2. The most important aspect of CBT and counter conditioning is staying below the identified threshold. Going above the threshold means the dog is becoming anxious, fearful and in a lot of cases they then move to reactivity. A dog feeling these emotions will then be adrenalizing and becoming stressed and through extensive research we know that long term stress can have big negative implications on any animals body, some of which are irreversible. The biggest problem is, we cannot control every single stimulus around us and our dogs and although there are steps we can take outside of sessions, if your dog accidentally ends up over threshold and it isn't dealt with well, it can hugely affect the training and mean that the dog actually ends up taking steps back in the training. Sadly, a lot of trainers who do training like this don't ever prepare dogs and owners on what to do if and when they encounter a situation where the dog is forced over threshold. So what happens is in that kind of situation, the owner panics, the dog reacts, everyone gets stressed out and then the dog ends up getting worse or no better as a result of it. Unless we never take these dogs anywhere other than places we can control every stimulus carefully to ensure they never become over threshold, there simply is no way to always keep your dog under threshold in every day life.

3. CBT and counter conditioning can be a very long process with very little progress being made in each session. No dog training is a quick fix and when you're working with complex emotions and reactivity especially, anyone who tells you it is a quick fix is either lying or not actually dealing with the emotions that the dog is feeling. However, counter conditioning is a pretty complex principle to actually carry out and a lot of people really struggle to do it well meaning they don't progress as quickly as they could either with a less complex method or with a trainer with them at all times when they are training. The reason why it is so difficult is because it requires impeccable timing, good handling skills, a good ability to read and understand canine body language and the ability to detach your emotions from the situation in order to not influence the dog. A lot of people really struggle with timing and handling and with a reactive dog, a few seconds or a wrong handling move can make all the difference.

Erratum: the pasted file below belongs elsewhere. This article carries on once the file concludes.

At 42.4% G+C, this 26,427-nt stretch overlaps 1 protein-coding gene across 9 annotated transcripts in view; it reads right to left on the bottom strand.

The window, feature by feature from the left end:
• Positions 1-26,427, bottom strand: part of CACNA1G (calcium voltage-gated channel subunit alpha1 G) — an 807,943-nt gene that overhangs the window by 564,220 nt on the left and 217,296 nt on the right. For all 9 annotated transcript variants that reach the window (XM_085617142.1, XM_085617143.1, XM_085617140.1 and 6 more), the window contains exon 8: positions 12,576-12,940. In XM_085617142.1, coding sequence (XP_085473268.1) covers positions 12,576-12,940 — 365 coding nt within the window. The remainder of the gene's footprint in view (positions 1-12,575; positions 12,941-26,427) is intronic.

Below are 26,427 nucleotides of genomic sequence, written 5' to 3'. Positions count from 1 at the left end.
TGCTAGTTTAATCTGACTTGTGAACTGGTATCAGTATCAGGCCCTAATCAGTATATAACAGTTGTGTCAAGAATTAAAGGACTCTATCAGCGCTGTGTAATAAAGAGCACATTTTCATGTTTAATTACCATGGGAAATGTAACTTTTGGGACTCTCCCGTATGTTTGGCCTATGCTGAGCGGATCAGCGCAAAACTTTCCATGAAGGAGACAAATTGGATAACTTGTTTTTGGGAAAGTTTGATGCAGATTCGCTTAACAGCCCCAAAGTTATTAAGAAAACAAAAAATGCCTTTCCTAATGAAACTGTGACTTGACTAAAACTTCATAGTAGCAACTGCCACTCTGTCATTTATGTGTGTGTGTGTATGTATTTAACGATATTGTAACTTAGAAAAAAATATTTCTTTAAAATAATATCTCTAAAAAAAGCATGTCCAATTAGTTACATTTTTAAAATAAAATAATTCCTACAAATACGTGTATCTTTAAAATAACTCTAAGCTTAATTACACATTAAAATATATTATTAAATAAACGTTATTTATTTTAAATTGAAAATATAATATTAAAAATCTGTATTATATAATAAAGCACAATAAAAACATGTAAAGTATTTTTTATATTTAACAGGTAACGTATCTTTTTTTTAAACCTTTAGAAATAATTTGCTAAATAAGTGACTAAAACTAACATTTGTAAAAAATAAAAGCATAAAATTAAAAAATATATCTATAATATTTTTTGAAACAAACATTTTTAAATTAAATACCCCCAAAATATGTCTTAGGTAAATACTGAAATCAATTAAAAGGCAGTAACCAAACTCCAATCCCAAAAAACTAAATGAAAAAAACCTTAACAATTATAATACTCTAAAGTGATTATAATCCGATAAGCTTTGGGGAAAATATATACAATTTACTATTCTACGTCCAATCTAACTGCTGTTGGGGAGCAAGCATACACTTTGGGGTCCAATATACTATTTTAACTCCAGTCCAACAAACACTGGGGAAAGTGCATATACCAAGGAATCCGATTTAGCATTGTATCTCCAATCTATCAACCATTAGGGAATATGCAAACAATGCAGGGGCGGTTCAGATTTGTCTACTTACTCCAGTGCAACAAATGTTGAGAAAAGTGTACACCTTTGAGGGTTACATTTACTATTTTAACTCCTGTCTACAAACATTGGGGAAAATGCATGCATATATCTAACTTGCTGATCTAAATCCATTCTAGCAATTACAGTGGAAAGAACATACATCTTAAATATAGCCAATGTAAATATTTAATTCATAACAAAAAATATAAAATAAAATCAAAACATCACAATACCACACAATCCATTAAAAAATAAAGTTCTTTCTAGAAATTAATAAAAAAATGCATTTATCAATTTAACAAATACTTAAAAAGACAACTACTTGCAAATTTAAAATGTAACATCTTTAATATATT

So how can we ensure success when working on reactivity cases with counter conditioning?

Practice in quiet, well controlled places as much as possible in the early stages

A good trainer will give you the basic tools that you can practice with your dog in the first couple of sessions at the very least. Practice as much as you can in those early weeks in calm places, without the trigger or with the trigger at your dog's comfortable threshold so you and your dog can work on these principles when they aren't stressed and reacting.

Make sure your trainer gives you an 'emergency protocol' in the early sessions

It sounds silly but making sure you are as prepared for uncontrollable satiations as possible really is the key to success when it comes to counter conditioning. Your trainer, generally in the initial assessment, should talk you through or demonstrate the most constructive and safe way to handle your dog in the event of an emergency where your dog's threshold has been unexpectedly breeched. Life is unexpected and as much as we may try, we cannot control everyone and everything. If your trainer doesn't give you an emergency protocol, ask them what to do. If they don't have an answer or their answer is to never go over threshold, it may be better to speak to someone else. As much as we may want to keep our dogs under threshold and out of stressful situations as much as possible, it really isn't always possible and it's important to be prepared so that you and your dog are more likely to succeed in those situations.

Don't be afraid of trying other methods!

As I said, counter conditioning is just one of a bunch of other methods trainers can use in order to combat reactivity and it can be difficult. If it isn't working for you or your dog, don't be afraid to tell your trainer that and ask to try something else. Dog's don't all learn in exactly the same way and neither do humans. It may be that a different method or a slightly altered method suits you and your dog better and means you are able to find more success and make more progress. If your current trainer doesn't know another method, it may be time to find another. Some trainers specialise in a particular methodology and there is no shame in saying that that isn't working for you and your dog.

The most important thing is helping you and your dog to succeed so you can go out and enjoy your time together without worrying or being stressed! The sooner we can do that, with preferably the least amount of stress possible, the better!